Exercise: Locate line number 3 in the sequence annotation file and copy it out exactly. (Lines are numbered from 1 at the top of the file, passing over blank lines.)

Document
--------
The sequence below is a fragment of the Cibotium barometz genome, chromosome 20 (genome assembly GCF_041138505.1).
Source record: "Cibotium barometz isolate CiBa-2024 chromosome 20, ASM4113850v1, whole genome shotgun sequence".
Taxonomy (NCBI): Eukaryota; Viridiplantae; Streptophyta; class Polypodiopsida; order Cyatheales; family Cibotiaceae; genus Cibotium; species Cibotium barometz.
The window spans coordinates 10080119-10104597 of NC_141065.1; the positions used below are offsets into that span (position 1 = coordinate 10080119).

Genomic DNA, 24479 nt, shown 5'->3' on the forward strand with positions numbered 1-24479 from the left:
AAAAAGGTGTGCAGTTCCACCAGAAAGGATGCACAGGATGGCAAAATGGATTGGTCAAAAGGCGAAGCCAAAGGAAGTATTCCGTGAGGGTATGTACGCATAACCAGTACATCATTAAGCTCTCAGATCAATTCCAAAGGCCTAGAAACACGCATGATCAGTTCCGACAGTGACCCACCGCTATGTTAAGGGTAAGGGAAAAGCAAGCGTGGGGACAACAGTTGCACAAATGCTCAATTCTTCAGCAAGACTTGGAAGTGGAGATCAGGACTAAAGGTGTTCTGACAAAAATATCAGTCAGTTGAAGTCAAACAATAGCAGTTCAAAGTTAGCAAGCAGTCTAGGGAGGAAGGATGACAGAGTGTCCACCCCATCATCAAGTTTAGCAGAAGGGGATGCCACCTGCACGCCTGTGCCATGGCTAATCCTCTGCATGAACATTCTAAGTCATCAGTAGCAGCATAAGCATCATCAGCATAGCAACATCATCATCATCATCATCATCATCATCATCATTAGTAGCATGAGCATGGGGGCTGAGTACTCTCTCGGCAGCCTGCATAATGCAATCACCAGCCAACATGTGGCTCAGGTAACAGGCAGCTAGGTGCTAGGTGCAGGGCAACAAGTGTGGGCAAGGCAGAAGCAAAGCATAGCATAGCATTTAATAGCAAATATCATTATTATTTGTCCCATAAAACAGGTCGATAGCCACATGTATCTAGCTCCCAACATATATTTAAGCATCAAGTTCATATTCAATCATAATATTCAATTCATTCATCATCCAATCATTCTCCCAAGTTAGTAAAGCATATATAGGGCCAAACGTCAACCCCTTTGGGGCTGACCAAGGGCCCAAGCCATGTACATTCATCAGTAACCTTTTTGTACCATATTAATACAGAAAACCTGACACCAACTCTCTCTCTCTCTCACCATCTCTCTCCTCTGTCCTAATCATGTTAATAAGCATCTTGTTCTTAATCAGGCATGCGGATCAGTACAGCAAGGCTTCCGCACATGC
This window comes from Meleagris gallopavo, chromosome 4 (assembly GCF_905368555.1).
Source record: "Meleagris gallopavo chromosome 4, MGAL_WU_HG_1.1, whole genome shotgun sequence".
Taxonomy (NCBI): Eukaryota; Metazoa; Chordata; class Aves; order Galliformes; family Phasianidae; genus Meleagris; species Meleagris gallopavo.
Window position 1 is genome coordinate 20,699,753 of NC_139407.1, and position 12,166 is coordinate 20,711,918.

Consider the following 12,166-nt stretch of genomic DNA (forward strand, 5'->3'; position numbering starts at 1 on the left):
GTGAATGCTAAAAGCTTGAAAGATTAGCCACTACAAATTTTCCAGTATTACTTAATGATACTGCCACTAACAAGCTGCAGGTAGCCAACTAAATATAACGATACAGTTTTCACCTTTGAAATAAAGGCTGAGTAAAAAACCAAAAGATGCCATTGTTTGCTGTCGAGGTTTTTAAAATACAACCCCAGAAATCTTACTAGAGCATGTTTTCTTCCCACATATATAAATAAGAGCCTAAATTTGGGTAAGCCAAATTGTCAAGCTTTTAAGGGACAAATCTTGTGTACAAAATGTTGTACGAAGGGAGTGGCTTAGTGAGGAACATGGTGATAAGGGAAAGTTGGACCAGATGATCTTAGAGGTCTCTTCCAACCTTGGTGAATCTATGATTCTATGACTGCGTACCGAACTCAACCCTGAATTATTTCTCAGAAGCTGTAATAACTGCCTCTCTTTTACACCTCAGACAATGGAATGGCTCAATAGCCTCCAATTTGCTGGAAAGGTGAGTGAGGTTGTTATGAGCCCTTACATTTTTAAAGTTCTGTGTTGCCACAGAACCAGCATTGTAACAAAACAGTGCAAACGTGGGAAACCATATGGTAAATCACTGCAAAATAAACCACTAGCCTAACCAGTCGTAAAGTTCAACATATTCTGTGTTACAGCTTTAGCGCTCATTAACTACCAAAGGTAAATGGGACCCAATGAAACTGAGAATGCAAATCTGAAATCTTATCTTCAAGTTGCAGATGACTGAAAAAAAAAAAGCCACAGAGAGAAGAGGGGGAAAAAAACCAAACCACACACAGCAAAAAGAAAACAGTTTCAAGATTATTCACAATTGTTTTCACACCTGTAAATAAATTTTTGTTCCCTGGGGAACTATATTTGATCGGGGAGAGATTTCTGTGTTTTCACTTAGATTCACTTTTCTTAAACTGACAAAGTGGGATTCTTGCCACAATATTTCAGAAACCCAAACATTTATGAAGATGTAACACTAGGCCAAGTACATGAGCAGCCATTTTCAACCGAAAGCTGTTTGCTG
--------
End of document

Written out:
Taxonomy (NCBI): Eukaryota; Viridiplantae; Streptophyta; class Polypodiopsida; order Cyatheales; family Cibotiaceae; genus Cibotium; species Cibotium barometz.